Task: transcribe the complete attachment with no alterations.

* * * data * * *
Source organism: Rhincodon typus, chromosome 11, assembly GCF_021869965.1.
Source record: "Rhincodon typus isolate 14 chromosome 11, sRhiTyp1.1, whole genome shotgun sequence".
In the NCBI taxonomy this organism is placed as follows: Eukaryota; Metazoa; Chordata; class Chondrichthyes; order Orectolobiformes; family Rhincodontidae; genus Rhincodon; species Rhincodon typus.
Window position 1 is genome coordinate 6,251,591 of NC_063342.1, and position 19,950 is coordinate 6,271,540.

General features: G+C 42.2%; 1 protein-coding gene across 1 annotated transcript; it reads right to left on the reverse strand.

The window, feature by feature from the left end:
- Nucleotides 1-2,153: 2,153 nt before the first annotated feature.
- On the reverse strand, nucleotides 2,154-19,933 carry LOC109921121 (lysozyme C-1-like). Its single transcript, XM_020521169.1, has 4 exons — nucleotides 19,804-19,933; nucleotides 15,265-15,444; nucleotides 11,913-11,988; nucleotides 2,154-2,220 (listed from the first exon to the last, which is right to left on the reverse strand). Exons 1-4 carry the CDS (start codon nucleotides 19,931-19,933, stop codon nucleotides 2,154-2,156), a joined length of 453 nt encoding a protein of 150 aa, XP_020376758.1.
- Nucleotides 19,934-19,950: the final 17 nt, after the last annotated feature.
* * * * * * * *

Source organism: Rhincodon typus, chromosome 11, assembly GCF_021869965.1.
Source record: "Rhincodon typus isolate 14 chromosome 11, sRhiTyp1.1, whole genome shotgun sequence".
In the NCBI taxonomy this organism is placed as follows: Eukaryota; Metazoa; Chordata; class Chondrichthyes; order Orectolobiformes; family Rhincodontidae; genus Rhincodon; species Rhincodon typus.
Window position 1 is genome coordinate 6,251,591 of NC_063342.1, and position 19,950 is coordinate 6,271,540.

General features: G+C 42.2%; 1 protein-coding gene across 1 annotated transcript; it reads right to left on the reverse strand.

The window, feature by feature from the left end:
- Nucleotides 1-2,153: 2,153 nt before the first annotated feature.
- On the reverse strand, nucleotides 2,154-19,933 carry LOC109921121 (lysozyme C-1-like). Its single transcript, XM_020521169.1, has 4 exons — nucleotides 19,804-19,933; nucleotides 15,265-15,444; nucleotides 11,913-11,988; nucleotides 2,154-2,220 (listed from the first exon to the last, which is right to left on the reverse strand). Exons 1-4 carry the CDS (start codon nucleotides 19,931-19,933, stop codon nucleotides 2,154-2,156), a joined length of 453 nt encoding a protein of 150 aa, XP_020376758.1.
- Nucleotides 19,934-19,950: the final 17 nt, after the last annotated feature.